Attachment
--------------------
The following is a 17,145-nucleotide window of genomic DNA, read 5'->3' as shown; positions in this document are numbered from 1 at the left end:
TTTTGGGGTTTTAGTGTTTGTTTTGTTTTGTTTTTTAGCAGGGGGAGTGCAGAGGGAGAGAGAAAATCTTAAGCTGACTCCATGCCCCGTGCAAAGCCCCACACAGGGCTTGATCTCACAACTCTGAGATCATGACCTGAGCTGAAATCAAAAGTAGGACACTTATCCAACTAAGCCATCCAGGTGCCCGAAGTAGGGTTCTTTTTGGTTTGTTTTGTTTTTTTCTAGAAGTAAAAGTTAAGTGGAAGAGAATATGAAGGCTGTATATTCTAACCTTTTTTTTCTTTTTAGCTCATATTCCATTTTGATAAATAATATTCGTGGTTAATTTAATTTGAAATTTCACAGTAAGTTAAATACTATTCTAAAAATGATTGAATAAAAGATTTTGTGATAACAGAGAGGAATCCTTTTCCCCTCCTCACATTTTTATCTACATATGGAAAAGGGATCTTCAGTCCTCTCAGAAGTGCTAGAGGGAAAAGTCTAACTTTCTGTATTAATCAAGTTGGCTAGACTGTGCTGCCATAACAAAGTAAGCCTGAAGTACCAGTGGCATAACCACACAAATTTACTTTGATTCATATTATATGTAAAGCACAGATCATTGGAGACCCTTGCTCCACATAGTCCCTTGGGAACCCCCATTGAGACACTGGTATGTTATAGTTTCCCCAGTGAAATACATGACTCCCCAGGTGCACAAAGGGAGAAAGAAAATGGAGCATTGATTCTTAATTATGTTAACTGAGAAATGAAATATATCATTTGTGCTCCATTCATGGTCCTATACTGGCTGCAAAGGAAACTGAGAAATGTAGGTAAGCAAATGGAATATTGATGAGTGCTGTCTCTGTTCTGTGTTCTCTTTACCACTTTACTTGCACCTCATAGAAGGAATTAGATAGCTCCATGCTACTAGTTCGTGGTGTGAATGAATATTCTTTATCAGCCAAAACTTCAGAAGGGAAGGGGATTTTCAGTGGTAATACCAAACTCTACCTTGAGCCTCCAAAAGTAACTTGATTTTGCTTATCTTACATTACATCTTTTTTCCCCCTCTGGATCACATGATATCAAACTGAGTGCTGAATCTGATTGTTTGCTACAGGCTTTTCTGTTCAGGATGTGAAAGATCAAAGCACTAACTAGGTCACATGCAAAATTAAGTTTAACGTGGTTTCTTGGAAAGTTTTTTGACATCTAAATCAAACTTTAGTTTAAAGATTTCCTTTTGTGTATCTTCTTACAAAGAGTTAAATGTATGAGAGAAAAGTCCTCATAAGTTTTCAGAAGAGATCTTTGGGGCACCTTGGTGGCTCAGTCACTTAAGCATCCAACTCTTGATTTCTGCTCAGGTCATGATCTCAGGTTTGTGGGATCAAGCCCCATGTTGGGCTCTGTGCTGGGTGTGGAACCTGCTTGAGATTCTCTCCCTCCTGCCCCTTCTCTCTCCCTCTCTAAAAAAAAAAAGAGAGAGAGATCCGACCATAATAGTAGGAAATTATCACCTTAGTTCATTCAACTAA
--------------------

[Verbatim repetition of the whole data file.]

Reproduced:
The following is a 17,145-nucleotide window of genomic DNA, read 5'->3' as shown; positions in this document are numbered from 1 at the left end:
TTTTGGGGTTTTAGTGTTTGTTTTGTTTTGTTTTTTAGCAGGGGGAGTGCAGAGGGAGAGAGAAAATCTTAAGCTGACTCCATGCCCCGTGCAAAGCCCCACACAGGGCTTGATCTCACAACTCTGAGATCATGACCTGAGCTGAAATCAAAAGTAGGACACTTATCCAACTAAGCCATCCAGGTGCCCGAAGTAGGGTTCTTTTTGGTTTGTTTTGTTTTTTTCTAGAAGTAAAAGTTAAGTGGAAGAGAATATGAAGGCTGTATATTCTAACCTTTTTTTTCTTTTTAGCTCATATTCCATTTTGATAAATAATATTCGTGGTTAATTTAATTTGAAATTTCACAGTAAGTTAAATACTATTCTAAAAATGATTGAATAAAAGATTTTGTGATAACAGAGAGGAATCCTTTTCCCCTCCTCACATTTTTATCTACATATGGAAAAGGGATCTTCAGTCCTCTCAGAAGTGCTAGAGGGAAAAGTCTAACTTTCTGTATTAATCAAGTTGGCTAGACTGTGCTGCCATAACAAAGTAAGCCTGAAGTACCAGTGGCATAACCACACAAATTTACTTTGATTCATATTATATGTAAAGCACAGATCATTGGAGACCCTTGCTCCACATAGTCCCTTGGGAACCCCCATTGAGACACTGGTATGTTATAGTTTCCCCAGTGAAATACATGACTCCCCAGGTGCACAAAGGGAGAAAGAAAATGGAGCATTGATTCTTAATTATGTTAACTGAGAAATGAAATATATCATTTGTGCTCCATTCATGGTCCTATACTGGCTGCAAAGGAAACTGAGAAATGTAGGTAAGCAAATGGAATATTGATGAGTGCTGTCTCTGTTCTGTGTTCTCTTTACCACTTTACTTGCACCTCATAGAAGGAATTAGATAGCTCCATGCTACTAGTTCGTGGTGTGAATGAATATTCTTTATCAGCCAAAACTTCAGAAGGGAAGGGGATTTTCAGTGGTAATACCAAACTCTACCTTGAGCCTCCAAAAGTAACTTGATTTTGCTTATCTTACATTACATCTTTTTTCCCCCTCTGGATCACATGATATCAAACTGAGTGCTGAATCTGATTGTTTGCTACAGGCTTTTCTGTTCAGGATGTGAAAGATCAAAGCACTAACTAGGTCACATGCAAAATTAAGTTTAACGTGGTTTCTTGGAAAGTTTTTTGACATCTAAATCAAACTTTAGTTTAAAGATTTCCTTTTGTGTATCTTCTTACAAAGAGTTAAATGTATGAGAGAAAAGTCCTCATAAGTTTTCAGAAGAGATCTTTGGGGCACCTTGGTGGCTCAGTCACTTAAGCATCCAACTCTTGATTTCTGCTCAGGTCATGATCTCAGGTTTGTGGGATCAAGCCCCATGTTGGGCTCTGTGCTGGGTGTGGAACCTGCTTGAGATTCTCTCCCTCCTGCCCCTTCTCTCTCCCTCTCTAAAAAAAAAAAGAGAGAGAGATCCGACCATAATAGTAGGAAATTATCACCTTAGTTCATTCAACTAA